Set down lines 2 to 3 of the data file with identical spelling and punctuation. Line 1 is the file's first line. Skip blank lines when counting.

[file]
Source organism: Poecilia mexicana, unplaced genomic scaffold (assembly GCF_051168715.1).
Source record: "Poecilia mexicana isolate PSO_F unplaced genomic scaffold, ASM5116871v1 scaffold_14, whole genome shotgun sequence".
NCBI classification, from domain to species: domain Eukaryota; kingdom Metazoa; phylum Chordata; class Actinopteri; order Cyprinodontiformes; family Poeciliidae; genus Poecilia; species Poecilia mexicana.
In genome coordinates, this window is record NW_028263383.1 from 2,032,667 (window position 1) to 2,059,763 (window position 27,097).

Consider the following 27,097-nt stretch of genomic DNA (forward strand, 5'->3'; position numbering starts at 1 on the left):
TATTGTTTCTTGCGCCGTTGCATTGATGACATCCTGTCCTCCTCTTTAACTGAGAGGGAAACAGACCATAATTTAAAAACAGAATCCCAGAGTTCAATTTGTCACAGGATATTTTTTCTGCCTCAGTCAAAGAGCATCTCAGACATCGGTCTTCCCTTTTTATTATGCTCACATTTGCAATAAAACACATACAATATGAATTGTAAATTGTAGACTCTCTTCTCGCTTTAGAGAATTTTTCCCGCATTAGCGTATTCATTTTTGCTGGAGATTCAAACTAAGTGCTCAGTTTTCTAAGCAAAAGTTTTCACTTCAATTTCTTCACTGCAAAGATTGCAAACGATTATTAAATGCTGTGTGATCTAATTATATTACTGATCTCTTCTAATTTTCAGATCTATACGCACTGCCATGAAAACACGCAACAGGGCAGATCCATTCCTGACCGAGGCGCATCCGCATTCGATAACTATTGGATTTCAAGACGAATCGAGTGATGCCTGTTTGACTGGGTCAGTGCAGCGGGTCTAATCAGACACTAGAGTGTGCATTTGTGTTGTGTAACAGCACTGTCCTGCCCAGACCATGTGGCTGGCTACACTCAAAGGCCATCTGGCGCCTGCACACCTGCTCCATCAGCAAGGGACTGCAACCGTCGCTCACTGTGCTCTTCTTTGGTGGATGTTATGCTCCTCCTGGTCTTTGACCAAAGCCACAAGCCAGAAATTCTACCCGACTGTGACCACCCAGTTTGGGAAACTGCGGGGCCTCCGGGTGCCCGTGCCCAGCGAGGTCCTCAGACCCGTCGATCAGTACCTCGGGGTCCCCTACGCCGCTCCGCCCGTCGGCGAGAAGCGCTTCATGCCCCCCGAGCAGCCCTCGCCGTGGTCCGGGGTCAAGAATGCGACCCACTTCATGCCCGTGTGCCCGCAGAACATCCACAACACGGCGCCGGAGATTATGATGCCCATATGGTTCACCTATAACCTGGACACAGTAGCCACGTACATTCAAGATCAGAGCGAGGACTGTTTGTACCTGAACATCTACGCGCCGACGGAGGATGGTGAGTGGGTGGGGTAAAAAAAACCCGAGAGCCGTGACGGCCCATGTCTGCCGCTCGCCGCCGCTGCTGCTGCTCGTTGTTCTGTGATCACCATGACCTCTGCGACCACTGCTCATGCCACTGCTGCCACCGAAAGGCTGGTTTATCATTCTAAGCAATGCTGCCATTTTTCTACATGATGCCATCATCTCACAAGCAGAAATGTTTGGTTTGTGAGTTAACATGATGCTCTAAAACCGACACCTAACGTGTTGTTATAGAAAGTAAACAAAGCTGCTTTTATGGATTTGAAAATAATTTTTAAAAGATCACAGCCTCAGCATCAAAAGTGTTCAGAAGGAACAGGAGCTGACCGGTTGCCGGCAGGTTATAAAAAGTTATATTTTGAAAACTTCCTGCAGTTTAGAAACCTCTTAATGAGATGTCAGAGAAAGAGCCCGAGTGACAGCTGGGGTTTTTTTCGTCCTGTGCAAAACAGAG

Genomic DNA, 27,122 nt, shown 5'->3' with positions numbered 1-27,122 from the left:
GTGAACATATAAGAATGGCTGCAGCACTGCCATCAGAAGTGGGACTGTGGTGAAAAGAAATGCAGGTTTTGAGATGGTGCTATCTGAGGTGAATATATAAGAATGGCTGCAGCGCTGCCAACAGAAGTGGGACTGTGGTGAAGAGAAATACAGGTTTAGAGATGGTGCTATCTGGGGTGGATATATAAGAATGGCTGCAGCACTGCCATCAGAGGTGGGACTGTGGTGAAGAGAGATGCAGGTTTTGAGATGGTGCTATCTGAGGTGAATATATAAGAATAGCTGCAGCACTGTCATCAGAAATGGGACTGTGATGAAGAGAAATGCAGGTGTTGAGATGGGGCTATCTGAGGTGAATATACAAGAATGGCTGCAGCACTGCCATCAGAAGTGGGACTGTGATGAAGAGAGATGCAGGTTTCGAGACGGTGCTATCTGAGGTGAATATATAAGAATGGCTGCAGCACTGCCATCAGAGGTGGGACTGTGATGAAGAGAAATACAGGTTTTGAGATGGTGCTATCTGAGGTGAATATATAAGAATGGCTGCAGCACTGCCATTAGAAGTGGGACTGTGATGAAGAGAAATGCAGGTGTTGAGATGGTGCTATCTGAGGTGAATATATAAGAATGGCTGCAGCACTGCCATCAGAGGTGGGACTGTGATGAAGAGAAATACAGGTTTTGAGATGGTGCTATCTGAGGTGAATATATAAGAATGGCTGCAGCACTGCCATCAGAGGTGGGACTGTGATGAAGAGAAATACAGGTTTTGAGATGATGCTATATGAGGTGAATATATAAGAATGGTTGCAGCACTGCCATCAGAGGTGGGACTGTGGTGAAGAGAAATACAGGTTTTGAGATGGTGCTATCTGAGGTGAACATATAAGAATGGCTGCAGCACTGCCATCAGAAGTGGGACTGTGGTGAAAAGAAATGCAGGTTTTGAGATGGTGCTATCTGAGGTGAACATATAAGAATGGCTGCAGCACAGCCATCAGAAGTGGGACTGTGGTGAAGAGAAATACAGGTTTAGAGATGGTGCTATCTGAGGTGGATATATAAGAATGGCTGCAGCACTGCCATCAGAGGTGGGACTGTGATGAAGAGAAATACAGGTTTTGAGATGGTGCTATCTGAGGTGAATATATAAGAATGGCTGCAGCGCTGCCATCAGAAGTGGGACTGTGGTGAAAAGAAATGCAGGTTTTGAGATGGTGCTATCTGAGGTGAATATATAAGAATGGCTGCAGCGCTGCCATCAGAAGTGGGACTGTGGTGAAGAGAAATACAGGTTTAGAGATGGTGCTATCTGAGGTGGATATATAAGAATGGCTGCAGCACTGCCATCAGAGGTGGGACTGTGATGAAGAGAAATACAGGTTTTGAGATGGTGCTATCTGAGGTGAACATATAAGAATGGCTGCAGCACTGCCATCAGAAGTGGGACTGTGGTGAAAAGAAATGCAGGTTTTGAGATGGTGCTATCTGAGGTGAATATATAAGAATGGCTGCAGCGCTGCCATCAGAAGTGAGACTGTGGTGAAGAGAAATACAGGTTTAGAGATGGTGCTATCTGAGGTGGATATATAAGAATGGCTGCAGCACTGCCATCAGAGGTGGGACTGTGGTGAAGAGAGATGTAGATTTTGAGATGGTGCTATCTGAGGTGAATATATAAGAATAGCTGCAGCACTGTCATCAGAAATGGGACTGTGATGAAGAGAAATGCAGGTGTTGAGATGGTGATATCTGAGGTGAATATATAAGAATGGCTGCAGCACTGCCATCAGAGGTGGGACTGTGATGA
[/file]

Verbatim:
Source record: "Poecilia mexicana isolate PSO_F unplaced genomic scaffold, ASM5116871v1 scaffold_14, whole genome shotgun sequence".
NCBI classification, from domain to species: domain Eukaryota; kingdom Metazoa; phylum Chordata; class Actinopteri; order Cyprinodontiformes; family Poeciliidae; genus Poecilia; species Poecilia mexicana.